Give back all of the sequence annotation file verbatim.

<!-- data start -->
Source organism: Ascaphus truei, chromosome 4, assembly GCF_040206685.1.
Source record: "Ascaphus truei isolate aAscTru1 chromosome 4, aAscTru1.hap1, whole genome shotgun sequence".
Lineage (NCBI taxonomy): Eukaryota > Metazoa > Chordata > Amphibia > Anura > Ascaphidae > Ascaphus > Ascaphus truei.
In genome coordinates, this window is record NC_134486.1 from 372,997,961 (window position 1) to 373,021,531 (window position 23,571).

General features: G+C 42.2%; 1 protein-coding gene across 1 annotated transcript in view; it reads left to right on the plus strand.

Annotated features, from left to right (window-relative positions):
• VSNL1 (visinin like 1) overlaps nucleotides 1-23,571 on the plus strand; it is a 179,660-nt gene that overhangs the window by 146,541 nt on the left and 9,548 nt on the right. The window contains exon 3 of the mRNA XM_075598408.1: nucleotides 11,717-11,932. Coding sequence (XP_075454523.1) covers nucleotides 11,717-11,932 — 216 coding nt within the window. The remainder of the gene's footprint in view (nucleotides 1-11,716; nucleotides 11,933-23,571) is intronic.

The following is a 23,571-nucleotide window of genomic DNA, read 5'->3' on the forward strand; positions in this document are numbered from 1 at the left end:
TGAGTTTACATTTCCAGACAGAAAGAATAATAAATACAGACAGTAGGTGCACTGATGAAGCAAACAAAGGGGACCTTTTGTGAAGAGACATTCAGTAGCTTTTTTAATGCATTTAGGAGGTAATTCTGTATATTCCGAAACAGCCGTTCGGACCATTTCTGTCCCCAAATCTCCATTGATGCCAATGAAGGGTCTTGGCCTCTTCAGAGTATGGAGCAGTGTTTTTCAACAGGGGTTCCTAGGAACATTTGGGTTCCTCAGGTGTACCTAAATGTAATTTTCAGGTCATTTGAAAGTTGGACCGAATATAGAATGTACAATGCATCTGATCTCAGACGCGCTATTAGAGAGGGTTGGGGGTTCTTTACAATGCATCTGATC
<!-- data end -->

Source organism: Ascaphus truei, chromosome 4, assembly GCF_040206685.1.
Source record: "Ascaphus truei isolate aAscTru1 chromosome 4, aAscTru1.hap1, whole genome shotgun sequence".
Lineage (NCBI taxonomy): Eukaryota > Metazoa > Chordata > Amphibia > Anura > Ascaphidae > Ascaphus > Ascaphus truei.
In genome coordinates, this window is record NC_134486.1 from 372,997,961 (window position 1) to 373,021,531 (window position 23,571).

General features: G+C 42.2%; 1 protein-coding gene across 1 annotated transcript in view; it reads left to right on the plus strand.

Annotated features, from left to right (window-relative positions):
• VSNL1 (visinin like 1) overlaps nucleotides 1-23,571 on the plus strand; it is a 179,660-nt gene that overhangs the window by 146,541 nt on the left and 9,548 nt on the right. The window contains exon 3 of the mRNA XM_075598408.1: nucleotides 11,717-11,932. Coding sequence (XP_075454523.1) covers nucleotides 11,717-11,932 — 216 coding nt within the window. The remainder of the gene's footprint in view (nucleotides 1-11,716; nucleotides 11,933-23,571) is intronic.

The following is a 23,571-nucleotide window of genomic DNA, read 5'->3' on the forward strand; positions in this document are numbered from 1 at the left end:
TGAGTTTACATTTCCAGACAGAAAGAATAATAAATACAGACAGTAGGTGCACTGATGAAGCAAACAAAGGGGACCTTTTGTGAAGAGACATTCAGTAGCTTTTTTAATGCATTTAGGAGGTAATTCTGTATATTCCGAAACAGCCGTTCGGACCATTTCTGTCCCCAAATCTCCATTGATGCCAATGAAGGGTCTTGGCCTCTTCAGAGTATGGAGCAGTGTTTTTCAACAGGGGTTCCTAGGAACATTTGGGTTCCTCAGGTGTACCTAAATGTAATTTTCAGGTCATTTGAAAGTTGGACCGAATATAGAATGTACAATGCATCTGATCTCAGACGCGCTATTAGAGAGGGTTGGGGGTTCTTTACAATGCATCTGATC